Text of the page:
In June 2021, the collection of customer driving history was nearly complete, and some initial data had been sent for evaluation. Meanwhile, during a review of other field information, Toyota recognized the broad range of allegations (e.g., noise, warning messages, braking performance issues, pedal feel, etc.) that had been received and that the timing and progression of those indicators was unknown. As a result, Toyota decided to conduct duplication testing to understand the performance of a worn vane cap on a vehicle.
July 2021- October 2021
In July, the driver history data collection had been completed, and the vacuum pumps from those vehicles in the driving study were recovered and sent for evaluation. Toyota began to analyze the data, looking at various driving conditions in an attempt to understand how much load the vacuum pump was experiencing.
Additionally, in July Toyota started to recover parts to conduct the aforementioned duplication testing. After a review of the recovered parts, Toyota determined that none of the parts had enough wear to evaluate a potential failure during testing. As a result, Toyota produced special testing vane caps that had material intentionally removed (machined out) to simulate wear on the vane caps.
In late October, after reviewing the test results and the recovered vehicle driving history data and data modeling, Toyota observed that the vane caps exhibited a larger amount of wear if the vehicle experienced more frequent braking or long periods of engine idling. Frequent braking and long idling could apply more load on the vane cap than vehicles with less frequent braking or less idling periods, leading to premature wear of the vane cap. After sufficient wear, a cap can become stuck between the vane and the pump housing, breaking it, and potentially breaking other components inside and/or connected to the pump. If this occurs, the vacuum pump would no longer supply vacuum to the brake booster. In addition, broken cap could cause the vane or the connecting portion between the pump rotor and exhaust camshaft to break. Continued application of the brakes could lead to an illumination of warnings, an audible chime, and can deplete the amount of brake assist remaining in the brake booster. Depending on the brake application by the driver, brake performance could be suddenly reduced prior to any warnings. A sudden loss of braking assist while driving could increase the risk of a crash.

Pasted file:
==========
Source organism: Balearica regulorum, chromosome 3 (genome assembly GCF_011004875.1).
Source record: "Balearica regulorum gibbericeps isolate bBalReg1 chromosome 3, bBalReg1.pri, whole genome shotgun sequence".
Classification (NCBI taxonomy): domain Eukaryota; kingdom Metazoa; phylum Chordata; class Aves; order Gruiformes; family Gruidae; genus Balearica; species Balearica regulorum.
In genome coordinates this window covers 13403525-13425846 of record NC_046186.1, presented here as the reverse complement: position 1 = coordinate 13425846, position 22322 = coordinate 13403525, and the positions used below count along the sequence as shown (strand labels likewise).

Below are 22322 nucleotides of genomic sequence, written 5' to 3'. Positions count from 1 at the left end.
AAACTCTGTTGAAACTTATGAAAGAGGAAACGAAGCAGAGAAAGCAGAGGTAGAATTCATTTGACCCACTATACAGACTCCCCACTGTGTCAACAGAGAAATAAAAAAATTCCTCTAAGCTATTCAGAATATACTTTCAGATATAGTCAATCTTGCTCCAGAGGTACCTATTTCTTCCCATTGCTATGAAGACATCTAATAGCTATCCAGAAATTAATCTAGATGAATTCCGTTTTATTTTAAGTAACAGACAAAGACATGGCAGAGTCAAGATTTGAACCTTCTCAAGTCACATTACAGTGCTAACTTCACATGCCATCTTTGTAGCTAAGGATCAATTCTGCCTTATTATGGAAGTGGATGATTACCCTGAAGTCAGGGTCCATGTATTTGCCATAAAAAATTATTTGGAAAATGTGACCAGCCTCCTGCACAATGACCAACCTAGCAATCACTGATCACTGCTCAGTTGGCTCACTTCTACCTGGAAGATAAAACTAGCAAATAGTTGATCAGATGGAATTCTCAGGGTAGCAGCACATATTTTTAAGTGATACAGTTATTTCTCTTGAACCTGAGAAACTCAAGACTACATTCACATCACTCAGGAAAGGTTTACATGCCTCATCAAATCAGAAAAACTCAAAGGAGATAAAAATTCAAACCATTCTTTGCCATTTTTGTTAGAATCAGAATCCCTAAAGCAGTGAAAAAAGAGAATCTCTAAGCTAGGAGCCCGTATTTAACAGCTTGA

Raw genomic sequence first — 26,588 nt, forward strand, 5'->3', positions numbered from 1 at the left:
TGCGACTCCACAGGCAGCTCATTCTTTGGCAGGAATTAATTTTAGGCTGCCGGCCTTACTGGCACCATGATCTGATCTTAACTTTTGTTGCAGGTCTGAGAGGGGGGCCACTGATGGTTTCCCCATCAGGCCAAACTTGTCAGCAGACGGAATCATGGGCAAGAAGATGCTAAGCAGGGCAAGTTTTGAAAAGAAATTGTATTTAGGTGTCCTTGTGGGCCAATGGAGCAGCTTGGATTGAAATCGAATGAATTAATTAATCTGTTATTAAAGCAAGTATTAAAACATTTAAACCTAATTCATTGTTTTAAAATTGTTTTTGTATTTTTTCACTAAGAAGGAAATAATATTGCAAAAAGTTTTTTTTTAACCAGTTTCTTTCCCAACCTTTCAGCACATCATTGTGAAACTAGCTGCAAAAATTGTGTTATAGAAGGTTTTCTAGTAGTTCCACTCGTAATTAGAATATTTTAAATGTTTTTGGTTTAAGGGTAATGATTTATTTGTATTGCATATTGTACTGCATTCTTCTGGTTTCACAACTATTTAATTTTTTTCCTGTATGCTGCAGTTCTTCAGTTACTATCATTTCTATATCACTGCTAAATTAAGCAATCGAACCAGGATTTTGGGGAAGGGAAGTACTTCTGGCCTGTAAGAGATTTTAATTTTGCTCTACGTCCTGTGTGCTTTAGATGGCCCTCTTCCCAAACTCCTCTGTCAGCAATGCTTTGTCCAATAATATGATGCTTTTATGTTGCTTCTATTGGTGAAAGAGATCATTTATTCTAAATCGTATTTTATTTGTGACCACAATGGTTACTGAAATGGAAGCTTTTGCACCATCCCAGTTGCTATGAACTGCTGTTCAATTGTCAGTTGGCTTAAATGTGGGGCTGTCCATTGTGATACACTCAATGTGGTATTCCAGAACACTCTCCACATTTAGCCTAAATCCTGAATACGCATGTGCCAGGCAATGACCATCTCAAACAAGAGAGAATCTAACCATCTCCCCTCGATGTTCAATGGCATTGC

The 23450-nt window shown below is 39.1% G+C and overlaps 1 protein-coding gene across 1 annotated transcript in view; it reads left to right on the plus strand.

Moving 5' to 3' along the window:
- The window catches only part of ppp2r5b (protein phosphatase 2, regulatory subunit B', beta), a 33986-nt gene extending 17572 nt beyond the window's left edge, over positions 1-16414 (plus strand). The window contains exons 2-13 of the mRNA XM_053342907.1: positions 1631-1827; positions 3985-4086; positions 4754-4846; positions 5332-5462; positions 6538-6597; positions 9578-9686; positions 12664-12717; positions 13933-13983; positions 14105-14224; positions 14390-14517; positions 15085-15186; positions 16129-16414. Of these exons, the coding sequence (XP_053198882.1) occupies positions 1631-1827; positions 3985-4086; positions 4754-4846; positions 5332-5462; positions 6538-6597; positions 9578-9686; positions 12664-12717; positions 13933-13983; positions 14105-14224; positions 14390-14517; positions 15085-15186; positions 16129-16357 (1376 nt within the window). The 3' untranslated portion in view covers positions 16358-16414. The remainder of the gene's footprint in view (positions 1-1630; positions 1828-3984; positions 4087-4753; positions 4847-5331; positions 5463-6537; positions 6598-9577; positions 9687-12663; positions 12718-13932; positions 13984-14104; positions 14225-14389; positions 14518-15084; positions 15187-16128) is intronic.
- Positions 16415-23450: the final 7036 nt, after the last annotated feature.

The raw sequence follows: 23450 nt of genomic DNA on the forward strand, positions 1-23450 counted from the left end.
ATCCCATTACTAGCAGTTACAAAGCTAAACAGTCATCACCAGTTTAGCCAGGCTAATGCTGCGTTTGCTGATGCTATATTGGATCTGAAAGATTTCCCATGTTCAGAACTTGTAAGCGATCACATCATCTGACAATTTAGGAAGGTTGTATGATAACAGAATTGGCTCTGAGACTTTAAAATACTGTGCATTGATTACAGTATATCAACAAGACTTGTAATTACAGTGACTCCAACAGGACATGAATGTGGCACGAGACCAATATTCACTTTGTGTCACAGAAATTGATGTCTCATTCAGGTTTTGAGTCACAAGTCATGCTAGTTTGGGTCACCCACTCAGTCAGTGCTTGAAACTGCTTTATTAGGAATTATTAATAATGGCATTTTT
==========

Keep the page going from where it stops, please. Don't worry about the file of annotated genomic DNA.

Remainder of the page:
November 11, 2021
As of October 26, 2021 based on a diligent review of records, Toyota’s best engineering judgment is that there is 14 field technical reports (received between October 25, 2019 and October 26, 2021) and 61 unverified warranty claims (received between June 14, 2018 and September 20, 2021) that have been received from U.S. sources that relate or may relate to this condition and which were considered in the decision to submit this report.
- Description of Corrective Repair Action:
All known owners of the subject vehicles will be notified by first class mail to return their vehicles to a Toyota dealer. For all involved vehicles, Toyota dealers will inspect the vacuum pump and repair or replace it, free of charge to customers.
Reimbursement Plan for pre-notification remedies
The owner letter will instruct vehicle owners who have paid to have this condition remedied prior to this campaign to seek reimbursement pursuant to Toyota’s General Reimbursement Plan.
- Recall Schedule:
Notifications to owners of the affected vehicles will occur by January 16, 2022. A copy of the draft owner notification will be submitted as soon as it is available.
- Distributor/Dealer Notification Schedule:
Notifications to distributors/dealers will be sent on November 17, 2021. Copies of dealer communications will be submitted as they are issued.
- Manufacturer’s Campaign Number:
[Interim / Remedy] 21TB09 / 21TA09
2 Affected Products
3 Associated Documents
Defect Notice 573 ReportRCLRPT-21V890-4129
TOYOTA November 17, 2021 DEFECT INFORMATION REPORT